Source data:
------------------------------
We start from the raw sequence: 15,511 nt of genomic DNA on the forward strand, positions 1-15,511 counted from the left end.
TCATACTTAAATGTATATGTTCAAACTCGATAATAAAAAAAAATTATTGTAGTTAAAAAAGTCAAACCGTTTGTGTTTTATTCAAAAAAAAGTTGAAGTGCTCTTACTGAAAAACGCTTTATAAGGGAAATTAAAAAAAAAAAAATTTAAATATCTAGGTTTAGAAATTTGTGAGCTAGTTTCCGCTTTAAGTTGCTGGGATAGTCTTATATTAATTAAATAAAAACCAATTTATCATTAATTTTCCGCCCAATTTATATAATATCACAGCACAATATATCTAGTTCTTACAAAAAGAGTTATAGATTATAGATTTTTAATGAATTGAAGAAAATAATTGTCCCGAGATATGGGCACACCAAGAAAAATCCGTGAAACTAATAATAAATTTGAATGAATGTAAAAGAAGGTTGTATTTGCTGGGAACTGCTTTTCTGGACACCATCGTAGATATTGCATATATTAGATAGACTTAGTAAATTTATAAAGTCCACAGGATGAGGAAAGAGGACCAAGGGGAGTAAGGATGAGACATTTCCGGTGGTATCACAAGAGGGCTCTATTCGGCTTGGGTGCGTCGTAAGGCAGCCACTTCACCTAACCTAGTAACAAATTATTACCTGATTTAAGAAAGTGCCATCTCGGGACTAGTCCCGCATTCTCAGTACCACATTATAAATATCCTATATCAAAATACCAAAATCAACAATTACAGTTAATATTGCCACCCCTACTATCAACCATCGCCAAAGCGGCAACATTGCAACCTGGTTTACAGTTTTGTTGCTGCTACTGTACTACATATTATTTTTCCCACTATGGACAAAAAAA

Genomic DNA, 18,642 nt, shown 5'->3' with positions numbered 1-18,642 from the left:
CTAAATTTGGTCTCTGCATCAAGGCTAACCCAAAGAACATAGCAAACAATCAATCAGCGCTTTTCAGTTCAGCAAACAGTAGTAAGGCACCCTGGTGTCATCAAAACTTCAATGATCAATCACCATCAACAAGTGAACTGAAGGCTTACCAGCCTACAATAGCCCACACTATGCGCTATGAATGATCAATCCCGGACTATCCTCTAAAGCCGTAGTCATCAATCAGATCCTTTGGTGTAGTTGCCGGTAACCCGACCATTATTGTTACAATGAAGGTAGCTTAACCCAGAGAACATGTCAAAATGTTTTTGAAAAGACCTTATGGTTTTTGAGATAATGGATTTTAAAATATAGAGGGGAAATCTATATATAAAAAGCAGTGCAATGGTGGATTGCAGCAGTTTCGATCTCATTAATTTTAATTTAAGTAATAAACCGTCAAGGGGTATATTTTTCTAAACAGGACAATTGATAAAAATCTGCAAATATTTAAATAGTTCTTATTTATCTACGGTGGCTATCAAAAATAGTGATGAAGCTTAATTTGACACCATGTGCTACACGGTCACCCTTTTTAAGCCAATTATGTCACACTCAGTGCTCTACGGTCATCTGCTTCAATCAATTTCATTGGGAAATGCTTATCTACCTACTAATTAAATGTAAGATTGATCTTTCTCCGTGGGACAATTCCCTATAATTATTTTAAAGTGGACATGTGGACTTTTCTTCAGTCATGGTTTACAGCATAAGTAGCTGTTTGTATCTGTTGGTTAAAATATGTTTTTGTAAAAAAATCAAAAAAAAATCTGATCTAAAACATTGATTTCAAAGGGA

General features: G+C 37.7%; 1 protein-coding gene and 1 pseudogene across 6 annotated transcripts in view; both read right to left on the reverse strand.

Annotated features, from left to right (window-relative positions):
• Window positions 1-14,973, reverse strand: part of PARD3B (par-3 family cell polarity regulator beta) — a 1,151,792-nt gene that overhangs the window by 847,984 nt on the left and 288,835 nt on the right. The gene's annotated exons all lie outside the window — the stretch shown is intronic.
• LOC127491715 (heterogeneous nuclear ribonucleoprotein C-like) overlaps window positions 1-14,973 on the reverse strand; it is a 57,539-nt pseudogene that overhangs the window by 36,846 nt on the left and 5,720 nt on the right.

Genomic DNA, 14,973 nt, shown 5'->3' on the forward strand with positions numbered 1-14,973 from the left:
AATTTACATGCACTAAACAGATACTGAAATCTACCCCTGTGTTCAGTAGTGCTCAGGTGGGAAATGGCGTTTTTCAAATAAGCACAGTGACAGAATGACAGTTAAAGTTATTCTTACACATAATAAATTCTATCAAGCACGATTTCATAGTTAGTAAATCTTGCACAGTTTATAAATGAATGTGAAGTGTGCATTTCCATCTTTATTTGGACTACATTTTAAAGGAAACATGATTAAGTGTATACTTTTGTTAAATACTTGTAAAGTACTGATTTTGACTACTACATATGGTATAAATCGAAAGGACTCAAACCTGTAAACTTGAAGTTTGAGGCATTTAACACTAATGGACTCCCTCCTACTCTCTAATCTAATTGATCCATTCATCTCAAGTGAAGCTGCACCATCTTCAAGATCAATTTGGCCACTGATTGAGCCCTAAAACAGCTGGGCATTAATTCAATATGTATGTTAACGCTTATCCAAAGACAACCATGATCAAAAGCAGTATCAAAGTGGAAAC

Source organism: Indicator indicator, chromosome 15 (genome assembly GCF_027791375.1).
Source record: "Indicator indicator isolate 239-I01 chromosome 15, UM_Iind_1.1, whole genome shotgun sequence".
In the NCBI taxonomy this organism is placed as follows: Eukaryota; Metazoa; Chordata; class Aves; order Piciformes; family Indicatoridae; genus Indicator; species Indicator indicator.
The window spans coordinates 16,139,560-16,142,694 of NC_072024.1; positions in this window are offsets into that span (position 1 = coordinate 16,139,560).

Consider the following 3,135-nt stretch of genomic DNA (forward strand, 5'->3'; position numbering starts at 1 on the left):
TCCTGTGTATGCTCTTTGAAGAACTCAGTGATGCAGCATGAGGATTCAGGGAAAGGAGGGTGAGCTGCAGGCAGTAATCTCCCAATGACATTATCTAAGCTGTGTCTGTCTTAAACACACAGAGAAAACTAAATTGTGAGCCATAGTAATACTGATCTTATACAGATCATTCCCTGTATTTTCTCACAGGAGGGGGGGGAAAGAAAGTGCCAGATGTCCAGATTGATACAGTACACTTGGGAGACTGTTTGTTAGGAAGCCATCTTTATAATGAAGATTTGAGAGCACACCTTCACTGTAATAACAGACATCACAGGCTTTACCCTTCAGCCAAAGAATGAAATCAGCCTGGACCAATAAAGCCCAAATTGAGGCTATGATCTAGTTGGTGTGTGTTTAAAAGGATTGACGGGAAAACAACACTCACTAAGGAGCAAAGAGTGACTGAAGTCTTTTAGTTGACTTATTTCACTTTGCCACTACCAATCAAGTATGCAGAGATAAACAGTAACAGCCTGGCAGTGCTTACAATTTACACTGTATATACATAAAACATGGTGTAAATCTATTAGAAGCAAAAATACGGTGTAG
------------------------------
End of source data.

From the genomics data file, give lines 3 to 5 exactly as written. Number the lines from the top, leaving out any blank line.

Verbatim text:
Genomic DNA, 18,642 nt, shown 5'->3' with positions numbered 1-18,642 from the left:
CTAAATTTGGTCTCTGCATCAAGGCTAACCCAAAGAACATAGCAAACAATCAATCAGCGCTTTTCAGTTCAGCAAACAGTAGTAAGGCACCCTGGTGTCATCAAAACTTCAATGATCAATCACCATCAACAAGTGAACTGAAGGCTTACCAGCCTACAATAGCCCACACTATGCGCTATGAATGATCAATCCCGGACTATCCTCTAAAGCCGTAGTCATCAATCAGATCCTTTGGTGTAGTTGCCGGTAACCCGACCATTATTGTTACAATGAAGGTAGCTTAACCCAGAGAACATGTCAAAATGTTTTTGAAAAGACCTTATGGTTTTTGAGATAATGGATTTTAAAATATAGAGGGGAAATCTATATATAAAAAGCAGTGCAATGGTGGATTGCAGCAGTTTCGATCTCATTAATTTTAATTTAAGTAATAAACCGTCAAGGGGTATATTTTTCTAAACAGGACAATTGATAAAAATCTGCAAATATTTAAATAGTTCTTATTTATCTACGGTGGCTATCAAAAATAGTGATGAAGCTTAATTTGACACCATGTGCTACACGGTCACCCTTTTTAAGCCAATTATGTCACACTCAGTGCTCTACGGTCATCTGCTTCAATCAATTTCATTGGGAAATGCTTATCTACCTACTAATTAAATGTAAGATTGATCTTTCTCCGTGGGACAATTCCCTATAATTATTTTAAAGTGGACATGTGGACTTTTCTTCAGTCATGGTTTACAGCATAAGTAGCTGTTTGTATCTGTTGGTTAAAATATGTTTTTGTAAAAAAATCAAAAAAAAATCTGATCTAAAACATTGATTTCAAAGGGA

General features: G+C 37.7%; 1 protein-coding gene and 1 pseudogene across 6 annotated transcripts in view; both read right to left on the reverse strand.